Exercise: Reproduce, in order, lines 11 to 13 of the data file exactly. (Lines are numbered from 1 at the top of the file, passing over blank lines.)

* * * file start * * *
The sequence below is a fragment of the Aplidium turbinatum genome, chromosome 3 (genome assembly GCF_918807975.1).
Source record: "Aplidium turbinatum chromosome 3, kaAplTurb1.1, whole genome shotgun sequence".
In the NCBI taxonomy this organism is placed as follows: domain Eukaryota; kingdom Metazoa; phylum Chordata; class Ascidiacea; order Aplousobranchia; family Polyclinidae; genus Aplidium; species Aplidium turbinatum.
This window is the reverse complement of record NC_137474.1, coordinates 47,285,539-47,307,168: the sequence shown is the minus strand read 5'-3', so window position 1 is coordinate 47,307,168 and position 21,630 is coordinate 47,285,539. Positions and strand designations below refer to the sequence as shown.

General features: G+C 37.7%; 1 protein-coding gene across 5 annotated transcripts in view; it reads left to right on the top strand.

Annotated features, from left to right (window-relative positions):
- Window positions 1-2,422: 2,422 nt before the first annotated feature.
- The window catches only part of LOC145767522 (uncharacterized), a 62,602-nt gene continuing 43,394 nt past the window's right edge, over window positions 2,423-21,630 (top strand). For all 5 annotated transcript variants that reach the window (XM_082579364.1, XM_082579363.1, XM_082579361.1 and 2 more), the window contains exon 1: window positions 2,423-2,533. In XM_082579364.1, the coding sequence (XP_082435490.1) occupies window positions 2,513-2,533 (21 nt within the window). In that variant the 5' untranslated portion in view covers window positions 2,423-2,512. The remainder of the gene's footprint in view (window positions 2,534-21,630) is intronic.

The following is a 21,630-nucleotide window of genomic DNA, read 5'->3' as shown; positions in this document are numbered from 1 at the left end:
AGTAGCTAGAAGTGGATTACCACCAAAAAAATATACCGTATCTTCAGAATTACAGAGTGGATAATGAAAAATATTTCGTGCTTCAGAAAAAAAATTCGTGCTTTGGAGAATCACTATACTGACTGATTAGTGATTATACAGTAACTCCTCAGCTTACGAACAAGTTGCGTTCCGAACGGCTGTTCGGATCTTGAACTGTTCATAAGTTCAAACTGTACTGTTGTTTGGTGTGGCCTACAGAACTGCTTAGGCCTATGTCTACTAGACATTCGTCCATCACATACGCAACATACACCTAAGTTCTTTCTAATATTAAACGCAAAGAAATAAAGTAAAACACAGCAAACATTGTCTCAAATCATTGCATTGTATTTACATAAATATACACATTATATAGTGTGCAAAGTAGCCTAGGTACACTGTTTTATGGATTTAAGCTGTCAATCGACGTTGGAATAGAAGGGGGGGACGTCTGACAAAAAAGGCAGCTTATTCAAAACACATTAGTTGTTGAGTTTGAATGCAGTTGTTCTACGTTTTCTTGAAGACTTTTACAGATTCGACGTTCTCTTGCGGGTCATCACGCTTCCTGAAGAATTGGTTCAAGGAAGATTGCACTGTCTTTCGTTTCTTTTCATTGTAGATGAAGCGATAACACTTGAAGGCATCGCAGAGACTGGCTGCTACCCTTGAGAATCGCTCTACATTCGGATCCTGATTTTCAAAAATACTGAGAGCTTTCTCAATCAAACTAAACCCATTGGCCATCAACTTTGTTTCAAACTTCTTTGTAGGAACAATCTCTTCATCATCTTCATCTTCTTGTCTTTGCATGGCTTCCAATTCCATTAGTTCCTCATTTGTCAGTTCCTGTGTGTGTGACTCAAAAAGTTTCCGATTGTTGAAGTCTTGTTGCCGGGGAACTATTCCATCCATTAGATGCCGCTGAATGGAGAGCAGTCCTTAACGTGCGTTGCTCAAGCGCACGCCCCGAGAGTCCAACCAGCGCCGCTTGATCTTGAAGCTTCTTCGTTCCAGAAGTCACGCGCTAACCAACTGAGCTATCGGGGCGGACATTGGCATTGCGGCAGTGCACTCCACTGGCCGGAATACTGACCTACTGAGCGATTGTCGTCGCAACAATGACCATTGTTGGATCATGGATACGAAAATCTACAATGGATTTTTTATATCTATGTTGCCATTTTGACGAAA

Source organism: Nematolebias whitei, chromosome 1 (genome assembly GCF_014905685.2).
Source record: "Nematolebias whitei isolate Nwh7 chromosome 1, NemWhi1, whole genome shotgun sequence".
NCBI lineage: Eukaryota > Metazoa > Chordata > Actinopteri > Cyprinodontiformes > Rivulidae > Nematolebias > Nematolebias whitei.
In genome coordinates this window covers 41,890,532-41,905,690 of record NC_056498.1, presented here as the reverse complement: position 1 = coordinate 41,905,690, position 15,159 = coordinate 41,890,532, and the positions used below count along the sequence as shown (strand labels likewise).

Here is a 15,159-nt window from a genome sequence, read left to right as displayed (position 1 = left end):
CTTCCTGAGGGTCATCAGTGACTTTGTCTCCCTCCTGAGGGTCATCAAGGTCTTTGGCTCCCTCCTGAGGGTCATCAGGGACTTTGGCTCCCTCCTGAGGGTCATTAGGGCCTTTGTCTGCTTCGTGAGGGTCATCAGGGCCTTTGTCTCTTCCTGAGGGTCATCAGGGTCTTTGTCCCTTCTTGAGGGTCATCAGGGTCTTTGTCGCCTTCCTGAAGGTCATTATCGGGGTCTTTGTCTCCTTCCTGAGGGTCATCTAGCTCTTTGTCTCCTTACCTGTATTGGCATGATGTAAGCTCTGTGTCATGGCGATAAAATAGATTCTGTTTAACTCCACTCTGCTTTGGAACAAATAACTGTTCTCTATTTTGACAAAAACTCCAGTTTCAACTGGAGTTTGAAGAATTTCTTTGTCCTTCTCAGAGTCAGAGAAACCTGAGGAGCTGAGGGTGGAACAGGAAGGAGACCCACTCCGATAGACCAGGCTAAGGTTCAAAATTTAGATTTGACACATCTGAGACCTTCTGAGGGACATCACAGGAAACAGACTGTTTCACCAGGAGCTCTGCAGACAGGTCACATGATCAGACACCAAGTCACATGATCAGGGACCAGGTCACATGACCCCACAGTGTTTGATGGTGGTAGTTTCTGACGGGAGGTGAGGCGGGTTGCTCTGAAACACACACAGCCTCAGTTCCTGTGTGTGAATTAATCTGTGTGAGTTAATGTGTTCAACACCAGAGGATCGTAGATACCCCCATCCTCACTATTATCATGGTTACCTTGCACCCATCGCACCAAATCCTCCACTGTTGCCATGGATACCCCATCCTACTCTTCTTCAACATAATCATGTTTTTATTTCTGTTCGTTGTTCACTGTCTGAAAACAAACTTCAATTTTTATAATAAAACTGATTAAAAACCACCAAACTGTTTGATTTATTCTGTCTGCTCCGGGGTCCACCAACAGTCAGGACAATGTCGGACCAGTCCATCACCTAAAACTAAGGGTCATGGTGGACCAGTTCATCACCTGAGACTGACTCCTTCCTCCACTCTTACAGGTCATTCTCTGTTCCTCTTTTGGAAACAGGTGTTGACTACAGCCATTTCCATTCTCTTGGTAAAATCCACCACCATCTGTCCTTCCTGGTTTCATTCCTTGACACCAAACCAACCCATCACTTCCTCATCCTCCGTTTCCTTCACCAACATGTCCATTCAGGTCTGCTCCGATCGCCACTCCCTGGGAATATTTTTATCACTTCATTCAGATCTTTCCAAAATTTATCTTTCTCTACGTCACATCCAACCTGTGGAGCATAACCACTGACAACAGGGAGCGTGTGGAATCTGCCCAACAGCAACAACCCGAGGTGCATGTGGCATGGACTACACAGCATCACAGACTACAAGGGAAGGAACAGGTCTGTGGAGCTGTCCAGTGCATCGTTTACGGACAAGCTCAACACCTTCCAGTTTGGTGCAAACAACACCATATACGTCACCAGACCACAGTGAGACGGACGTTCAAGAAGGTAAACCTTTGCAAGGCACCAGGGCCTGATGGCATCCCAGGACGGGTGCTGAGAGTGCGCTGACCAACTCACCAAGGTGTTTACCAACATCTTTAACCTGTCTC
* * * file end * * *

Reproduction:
Source organism: Nematolebias whitei, chromosome 1 (genome assembly GCF_014905685.2).
Source record: "Nematolebias whitei isolate Nwh7 chromosome 1, NemWhi1, whole genome shotgun sequence".
NCBI lineage: Eukaryota > Metazoa > Chordata > Actinopteri > Cyprinodontiformes > Rivulidae > Nematolebias > Nematolebias whitei.